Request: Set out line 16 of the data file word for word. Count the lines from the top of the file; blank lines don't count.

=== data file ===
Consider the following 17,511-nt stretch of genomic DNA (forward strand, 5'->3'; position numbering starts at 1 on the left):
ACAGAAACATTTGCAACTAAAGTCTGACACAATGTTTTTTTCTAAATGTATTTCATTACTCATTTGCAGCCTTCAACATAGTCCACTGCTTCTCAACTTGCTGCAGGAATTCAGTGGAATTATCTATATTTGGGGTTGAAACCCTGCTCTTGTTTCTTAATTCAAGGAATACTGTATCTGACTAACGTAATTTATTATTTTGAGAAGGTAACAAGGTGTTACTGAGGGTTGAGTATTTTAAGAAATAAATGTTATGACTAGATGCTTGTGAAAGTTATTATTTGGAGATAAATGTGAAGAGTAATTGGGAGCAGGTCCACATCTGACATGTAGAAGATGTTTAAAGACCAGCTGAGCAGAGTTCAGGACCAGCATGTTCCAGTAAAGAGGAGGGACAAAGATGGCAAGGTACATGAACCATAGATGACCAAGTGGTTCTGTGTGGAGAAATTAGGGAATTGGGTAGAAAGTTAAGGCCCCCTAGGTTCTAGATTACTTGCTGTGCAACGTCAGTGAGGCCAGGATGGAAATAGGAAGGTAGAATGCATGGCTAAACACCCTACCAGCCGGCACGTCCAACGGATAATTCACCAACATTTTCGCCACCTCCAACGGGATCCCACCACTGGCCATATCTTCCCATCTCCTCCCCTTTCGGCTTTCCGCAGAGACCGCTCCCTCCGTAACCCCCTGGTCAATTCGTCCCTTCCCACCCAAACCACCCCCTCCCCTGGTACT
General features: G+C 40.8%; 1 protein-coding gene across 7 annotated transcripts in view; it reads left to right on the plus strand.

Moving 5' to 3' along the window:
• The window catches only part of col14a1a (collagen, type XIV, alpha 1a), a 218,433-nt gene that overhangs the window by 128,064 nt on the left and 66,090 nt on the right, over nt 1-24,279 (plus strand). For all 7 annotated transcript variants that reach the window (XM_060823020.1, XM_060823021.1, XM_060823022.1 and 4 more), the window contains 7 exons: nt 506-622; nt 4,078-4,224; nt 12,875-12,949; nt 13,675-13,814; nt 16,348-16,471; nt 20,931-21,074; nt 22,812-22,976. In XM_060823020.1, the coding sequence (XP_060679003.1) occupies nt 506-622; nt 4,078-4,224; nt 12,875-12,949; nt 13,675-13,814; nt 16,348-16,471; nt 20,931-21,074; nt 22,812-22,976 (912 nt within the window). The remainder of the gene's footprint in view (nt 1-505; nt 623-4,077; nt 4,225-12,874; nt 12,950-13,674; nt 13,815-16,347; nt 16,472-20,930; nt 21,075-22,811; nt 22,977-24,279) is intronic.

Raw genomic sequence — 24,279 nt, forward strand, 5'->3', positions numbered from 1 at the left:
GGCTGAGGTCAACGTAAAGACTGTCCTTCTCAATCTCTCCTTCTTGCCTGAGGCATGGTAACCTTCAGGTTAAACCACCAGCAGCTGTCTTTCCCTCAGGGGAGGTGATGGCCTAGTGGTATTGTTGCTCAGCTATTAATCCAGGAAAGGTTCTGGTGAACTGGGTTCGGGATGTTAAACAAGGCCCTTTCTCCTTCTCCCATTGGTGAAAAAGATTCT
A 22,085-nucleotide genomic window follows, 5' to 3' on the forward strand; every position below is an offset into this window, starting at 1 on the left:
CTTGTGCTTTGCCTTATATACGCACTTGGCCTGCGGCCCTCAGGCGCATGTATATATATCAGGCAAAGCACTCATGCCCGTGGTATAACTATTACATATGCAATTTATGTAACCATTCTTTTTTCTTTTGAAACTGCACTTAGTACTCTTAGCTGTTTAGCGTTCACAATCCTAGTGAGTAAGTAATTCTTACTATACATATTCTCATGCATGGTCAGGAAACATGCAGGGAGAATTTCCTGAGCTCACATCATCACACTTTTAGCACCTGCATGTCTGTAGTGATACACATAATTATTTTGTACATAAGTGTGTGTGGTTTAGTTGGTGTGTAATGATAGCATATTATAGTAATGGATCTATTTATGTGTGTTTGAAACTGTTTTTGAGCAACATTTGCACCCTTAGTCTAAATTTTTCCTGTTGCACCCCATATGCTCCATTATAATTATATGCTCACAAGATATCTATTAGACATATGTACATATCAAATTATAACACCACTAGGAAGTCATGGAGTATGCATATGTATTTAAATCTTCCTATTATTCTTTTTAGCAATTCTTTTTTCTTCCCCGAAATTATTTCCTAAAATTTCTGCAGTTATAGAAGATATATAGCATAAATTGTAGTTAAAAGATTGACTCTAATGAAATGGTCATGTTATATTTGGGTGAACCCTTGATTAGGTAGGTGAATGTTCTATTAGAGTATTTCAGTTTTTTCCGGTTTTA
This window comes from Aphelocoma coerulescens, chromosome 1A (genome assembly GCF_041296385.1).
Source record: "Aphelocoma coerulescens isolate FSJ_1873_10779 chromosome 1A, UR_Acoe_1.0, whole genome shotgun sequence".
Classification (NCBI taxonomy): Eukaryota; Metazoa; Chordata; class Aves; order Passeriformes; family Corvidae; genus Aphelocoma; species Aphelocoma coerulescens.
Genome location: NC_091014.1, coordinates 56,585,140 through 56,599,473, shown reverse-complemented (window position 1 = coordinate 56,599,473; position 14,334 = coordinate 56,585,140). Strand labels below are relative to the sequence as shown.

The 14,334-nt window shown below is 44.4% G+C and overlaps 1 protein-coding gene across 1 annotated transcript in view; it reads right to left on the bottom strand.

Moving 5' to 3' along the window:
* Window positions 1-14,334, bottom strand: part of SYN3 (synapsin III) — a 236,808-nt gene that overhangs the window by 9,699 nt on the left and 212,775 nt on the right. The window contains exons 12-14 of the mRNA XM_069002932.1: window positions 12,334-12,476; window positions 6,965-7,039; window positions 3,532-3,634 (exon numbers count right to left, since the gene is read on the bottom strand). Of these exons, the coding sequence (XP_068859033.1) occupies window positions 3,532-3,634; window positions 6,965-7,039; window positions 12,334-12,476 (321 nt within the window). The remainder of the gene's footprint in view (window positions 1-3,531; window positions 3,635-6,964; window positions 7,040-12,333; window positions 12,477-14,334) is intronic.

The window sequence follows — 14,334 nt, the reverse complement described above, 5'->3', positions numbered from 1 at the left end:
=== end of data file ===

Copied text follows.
* Window positions 1-14,334, bottom strand: part of SYN3 (synapsin III) — a 236,808-nt gene that overhangs the window by 9,699 nt on the left and 212,775 nt on the right. The window contains exons 12-14 of the mRNA XM_069002932.1: window positions 12,334-12,476; window positions 6,965-7,039; window positions 3,532-3,634 (exon numbers count right to left, since the gene is read on the bottom strand). Of these exons, the coding sequence (XP_068859033.1) occupies window positions 3,532-3,634; window positions 6,965-7,039; window positions 12,334-12,476 (321 nt within the window). The remainder of the gene's footprint in view (window positions 1-3,531; window positions 3,635-6,964; window positions 7,040-12,333; window positions 12,477-14,334) is intronic.